Mozart: Die Zauberflöte - M. Price, Burrows, Deutekom, Bryn-Jones, Ward, Robinson; Wisch. London, 1968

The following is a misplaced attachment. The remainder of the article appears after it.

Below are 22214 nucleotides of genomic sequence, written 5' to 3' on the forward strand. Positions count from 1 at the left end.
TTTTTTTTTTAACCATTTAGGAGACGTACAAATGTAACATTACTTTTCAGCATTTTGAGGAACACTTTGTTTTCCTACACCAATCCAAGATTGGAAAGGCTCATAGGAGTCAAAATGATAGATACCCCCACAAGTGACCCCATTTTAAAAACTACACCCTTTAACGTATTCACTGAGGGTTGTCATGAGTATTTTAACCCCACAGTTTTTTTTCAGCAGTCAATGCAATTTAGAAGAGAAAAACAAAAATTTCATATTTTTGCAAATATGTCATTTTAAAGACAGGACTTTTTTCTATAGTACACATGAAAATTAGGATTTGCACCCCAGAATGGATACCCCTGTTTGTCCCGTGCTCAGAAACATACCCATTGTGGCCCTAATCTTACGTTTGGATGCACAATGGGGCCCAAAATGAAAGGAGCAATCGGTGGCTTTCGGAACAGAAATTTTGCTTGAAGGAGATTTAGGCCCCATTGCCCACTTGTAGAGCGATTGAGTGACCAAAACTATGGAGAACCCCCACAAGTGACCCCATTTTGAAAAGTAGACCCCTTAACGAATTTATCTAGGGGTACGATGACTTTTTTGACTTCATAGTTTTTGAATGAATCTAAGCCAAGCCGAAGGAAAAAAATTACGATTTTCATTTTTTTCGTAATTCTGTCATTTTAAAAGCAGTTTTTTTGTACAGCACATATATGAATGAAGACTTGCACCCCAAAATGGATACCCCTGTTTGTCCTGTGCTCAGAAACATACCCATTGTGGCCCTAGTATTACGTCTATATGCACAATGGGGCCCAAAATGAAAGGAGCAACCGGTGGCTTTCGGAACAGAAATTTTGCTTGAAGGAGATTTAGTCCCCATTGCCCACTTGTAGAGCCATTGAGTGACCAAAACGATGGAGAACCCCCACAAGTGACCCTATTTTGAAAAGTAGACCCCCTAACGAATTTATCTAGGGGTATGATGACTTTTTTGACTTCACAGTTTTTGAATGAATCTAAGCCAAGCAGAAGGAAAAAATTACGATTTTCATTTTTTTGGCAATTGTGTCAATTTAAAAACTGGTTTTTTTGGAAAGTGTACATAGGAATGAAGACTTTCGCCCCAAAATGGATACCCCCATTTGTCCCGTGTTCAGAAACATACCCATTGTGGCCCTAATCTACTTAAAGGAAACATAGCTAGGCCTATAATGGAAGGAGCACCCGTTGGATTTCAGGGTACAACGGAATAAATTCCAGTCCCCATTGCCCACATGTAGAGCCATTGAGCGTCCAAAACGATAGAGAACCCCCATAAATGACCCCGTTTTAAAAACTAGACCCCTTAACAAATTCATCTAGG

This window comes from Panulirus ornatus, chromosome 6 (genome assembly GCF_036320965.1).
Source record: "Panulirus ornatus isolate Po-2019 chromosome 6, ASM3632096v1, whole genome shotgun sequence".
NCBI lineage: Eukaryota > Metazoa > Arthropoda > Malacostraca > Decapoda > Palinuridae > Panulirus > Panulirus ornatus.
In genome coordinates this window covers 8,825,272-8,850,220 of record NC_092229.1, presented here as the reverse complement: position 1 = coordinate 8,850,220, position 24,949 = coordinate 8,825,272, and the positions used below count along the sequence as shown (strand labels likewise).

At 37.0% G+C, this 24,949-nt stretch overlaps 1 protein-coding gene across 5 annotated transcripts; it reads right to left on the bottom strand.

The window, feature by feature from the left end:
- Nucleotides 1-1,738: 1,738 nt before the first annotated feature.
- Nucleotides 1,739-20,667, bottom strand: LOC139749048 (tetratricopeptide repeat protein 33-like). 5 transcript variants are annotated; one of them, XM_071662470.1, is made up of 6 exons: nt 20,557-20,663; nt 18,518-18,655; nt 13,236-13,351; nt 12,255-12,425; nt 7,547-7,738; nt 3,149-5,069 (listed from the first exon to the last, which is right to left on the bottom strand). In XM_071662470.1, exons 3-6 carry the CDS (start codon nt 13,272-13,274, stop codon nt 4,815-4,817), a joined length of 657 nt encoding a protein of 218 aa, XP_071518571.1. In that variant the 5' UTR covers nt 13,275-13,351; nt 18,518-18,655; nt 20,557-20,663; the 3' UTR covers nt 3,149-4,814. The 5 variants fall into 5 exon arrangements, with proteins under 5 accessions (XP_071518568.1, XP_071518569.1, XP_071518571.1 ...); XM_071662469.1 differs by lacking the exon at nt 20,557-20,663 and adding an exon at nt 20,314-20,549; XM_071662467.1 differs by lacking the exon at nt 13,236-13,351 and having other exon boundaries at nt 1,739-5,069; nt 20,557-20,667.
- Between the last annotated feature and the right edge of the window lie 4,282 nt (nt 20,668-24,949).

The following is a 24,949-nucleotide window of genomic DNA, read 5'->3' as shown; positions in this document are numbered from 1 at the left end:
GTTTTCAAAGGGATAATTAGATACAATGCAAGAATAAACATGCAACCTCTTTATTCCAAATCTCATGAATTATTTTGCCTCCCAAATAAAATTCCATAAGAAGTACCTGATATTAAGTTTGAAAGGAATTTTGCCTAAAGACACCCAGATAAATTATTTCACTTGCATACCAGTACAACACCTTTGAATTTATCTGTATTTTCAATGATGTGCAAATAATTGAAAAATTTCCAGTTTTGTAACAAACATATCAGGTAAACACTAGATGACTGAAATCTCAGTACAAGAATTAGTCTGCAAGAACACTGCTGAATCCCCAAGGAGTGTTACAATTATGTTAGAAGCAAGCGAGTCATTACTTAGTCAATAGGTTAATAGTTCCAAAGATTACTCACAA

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There is a certain cynicism that can develop towards this opera. Perhaps it is all the half-hearted revivals that are mounted with the sole goal of selling seats to families and bringing in some much need revenue to opera companies. That is precisely why performances like this which highlight the genius and wonder of Mozart are so important and remind us why this opera is so beloved. This recording is in an excellent English translation (although one that does not gloss over the racist elements of this opera.) The young Margaret Price is radiant as Pamina. The voice is opulent and effortless. Stuart Burrows is a dignified Tamino. The best way to sum up Cristina Deutekom's awesome queen of the night is to have you imagine a woman with the voice of an Elektra but with astonishing coloratura and a great high f (I know it stretches credulity but that is a pretty accurate assessment.) Her English is not the clearest in the cast but her accent inadvertently adds an interesting "femme fatale" quality to the part. David Ward sings Sarastro and brings mellifluous tones as well as gravitas to the part. Of this glittering cast probably the stand-out is Delme Bryn-Jones. I had known that this woefully overlooked singer had a magnificent voice, the likes of which could rival the greatest of his day or any day. What astounded me were his skills as an actor. His comic delivery could be right out of "Fawlty Towers" or "Monty Python." One particular line that brought uproarious laughter came during the trial scene when he exclaims "Do you know all these tests could put a man off birds for life!" (A zesty pun when given that "birds" is a slang for woman) The sound is excellent, the cast is wonderful and this performance is one that could convert even the staunchest purist to the importance of opera in English.